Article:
SUNDAY SUPPLEMENT: This week, using just fragments of documentary evidence, DAVID MORGAN has managed to piece together a wealthy family’s history going back to the revolutionary age of the 18th Century
Although the stone is worn smooth by the elements, and the letters etched into it have lost much of their distinctive edge, another of the old gravestones set into the paths in the grounds of Croydon Minster has yielded up some of its secrets.
On the south side of the church, about halfway towards the Tudor Gate, is an oblong slab. The name Hannah is clearly visible. Many modern-day Hannahs have walked passed this stone and never even given it a second glance. Who was this Hannah though?
A careful inspection of the faint inscription revealed the following:
“Hannah, widow of the Rev Smith, Rector of Carlton, Norfolk, who died 6th April 1794 in her ninetieth year. Also the remains of Paulina Smith, daughter of the above who died Jan 15th 1815 aged 78”
1794: The Reign of Terror was underway in Paris, with executions during the French Revolution.
1815: The year of the Battle of Waterloo.
Paulina Smith’s will should provide us a useful starting point to find out more about them.
“I, Paulina Smith, spinster of Croydon, Surrey, desire to be buried in Croydon Church, next to my mother who lays next to my Aunt Mackett. My mother Hannah died 6th April 1794 in her 90th year. I desire a stone to be placed over our grave that she was the widow of Rev John Smith, Rector of Carleton in Norfolk.”
She concluded this first part of her will, perhaps in spinster fashion as one who was careful with her money, by stating that she didn’t want the expenses of her funeral to total more than £30 – about £3,000 in today’s values.
The fact that she wanted to be buried next to her mother and her aunt inside “Croydon Church” showed that the family must have had money and influence. The historical record of burials inside the church reveals that Paulina, her mother and her aunt were buried as close to the High Altar as possible.
Only one other person was buried as close to the High Altar as they were, and that was Sylvester Gabriel, a Master of Clare College, Cambridge, in the 1480s and a prominent member of the Archbishop of Canterbury’s staff. We have outlined before how ornate was the expensive and prestigious Medieval bronze work used in the church to mark Gabriel’s lifetime.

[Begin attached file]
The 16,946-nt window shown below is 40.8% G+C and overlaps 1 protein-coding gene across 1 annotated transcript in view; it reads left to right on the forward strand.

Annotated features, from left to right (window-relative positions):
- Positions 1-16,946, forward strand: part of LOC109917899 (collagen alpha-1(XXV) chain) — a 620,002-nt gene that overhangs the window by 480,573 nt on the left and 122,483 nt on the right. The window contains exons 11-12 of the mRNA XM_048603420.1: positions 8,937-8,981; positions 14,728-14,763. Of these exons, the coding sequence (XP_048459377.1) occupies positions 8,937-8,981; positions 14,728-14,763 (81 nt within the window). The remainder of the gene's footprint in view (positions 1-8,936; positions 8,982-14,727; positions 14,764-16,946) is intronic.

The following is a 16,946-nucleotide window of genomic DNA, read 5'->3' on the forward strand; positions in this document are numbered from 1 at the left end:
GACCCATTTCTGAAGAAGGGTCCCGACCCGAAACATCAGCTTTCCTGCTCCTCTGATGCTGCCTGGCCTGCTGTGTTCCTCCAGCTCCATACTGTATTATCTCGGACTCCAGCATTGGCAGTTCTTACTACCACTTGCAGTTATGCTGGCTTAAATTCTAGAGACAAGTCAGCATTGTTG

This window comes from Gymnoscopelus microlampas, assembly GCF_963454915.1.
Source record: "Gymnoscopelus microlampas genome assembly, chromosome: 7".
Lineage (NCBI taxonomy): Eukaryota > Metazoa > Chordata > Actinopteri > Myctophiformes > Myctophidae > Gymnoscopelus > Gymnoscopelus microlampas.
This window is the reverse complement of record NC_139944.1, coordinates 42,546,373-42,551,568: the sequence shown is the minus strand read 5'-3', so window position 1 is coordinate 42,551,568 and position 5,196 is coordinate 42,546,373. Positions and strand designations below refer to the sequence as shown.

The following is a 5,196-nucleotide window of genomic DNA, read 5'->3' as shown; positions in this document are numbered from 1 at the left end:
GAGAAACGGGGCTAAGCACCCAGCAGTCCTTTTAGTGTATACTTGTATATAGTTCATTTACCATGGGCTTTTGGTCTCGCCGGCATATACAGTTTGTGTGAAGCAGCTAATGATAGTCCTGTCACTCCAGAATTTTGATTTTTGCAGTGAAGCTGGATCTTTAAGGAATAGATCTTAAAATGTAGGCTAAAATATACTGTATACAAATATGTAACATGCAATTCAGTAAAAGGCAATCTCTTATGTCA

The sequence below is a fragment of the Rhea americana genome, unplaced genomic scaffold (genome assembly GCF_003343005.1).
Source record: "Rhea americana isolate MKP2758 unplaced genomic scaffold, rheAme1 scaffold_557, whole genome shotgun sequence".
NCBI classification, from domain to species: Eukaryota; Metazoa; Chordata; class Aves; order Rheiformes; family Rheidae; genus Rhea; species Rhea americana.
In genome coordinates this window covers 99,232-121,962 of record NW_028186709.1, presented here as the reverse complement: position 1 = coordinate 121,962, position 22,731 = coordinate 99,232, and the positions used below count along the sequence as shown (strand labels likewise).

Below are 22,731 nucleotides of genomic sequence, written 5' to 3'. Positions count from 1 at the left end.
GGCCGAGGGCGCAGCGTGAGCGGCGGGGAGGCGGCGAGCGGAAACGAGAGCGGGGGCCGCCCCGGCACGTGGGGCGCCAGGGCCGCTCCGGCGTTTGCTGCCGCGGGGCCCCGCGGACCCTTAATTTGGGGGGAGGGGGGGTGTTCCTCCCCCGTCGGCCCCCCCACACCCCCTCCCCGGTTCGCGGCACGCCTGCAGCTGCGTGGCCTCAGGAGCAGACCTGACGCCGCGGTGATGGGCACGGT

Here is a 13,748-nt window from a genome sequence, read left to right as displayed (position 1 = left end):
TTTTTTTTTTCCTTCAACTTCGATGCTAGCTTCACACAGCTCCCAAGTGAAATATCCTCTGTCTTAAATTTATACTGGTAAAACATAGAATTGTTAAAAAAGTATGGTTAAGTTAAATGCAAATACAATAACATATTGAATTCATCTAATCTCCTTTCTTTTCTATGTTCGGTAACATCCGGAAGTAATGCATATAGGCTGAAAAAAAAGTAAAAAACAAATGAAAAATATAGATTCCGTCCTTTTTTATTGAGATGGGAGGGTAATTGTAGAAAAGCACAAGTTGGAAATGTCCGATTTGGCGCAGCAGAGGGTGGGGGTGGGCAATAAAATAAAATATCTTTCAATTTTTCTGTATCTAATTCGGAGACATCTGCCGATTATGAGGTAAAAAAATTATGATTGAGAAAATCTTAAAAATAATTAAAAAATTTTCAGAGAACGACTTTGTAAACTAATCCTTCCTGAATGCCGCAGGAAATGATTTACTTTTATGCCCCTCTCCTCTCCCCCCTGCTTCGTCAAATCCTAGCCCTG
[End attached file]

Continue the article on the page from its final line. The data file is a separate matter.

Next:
Burial in such a prominent place in the church was originally thought to give the deceased an advantage in escaping purgatory, because they had a proximity to the holiest part of the building.
As the years went on, it was the publicly acknowledged position of a memorial which gave one a certain status in death.
The telling of any tale linked with Croydon Minster invariably involves the fire of 1867. The stone which Paulina wanted to be placed over her and her mother’s grave, must have survived the fire, but it was not put back as part of Sir Gilbert Scott’s new design.
The memorial stone would then have been placed in the graveyard, before being moved for a second time when the graveyard was changed into a memorial garden and the headstones redistributed. This one was designated for use as a pavement slab.
Individuals mentioned in Paulina’s will give us an insight into her life.
Mary Piggott, who was Paulina’s “nurse when I needed one in illness” was left the considerable sum of £5. Mary Piggott and her husband George died a few years later, both in their 80s and they, too, were buried in Croydon churchyard, in 1822 and 1824 respectively.
Paulina remembered her servant Frances with another gift of £5 and an annuity of £20 to be paid quarterly as long as she remained unmarried. Paulina’s nephew Charles Smith was the biggest single beneficiary, with a bequest of £2,000 – £200,000 in 2022 values.
Paulina’s father, named on the gravestone as Rev John Smith, had died on April 11, 1758. The records of Carlton St Peter in Norfolk show his appointment almost 30 years earlier in July 1728. Often rectors of that time had an income from more than one church, but this doesn’t seem to be the case with Rev Smith.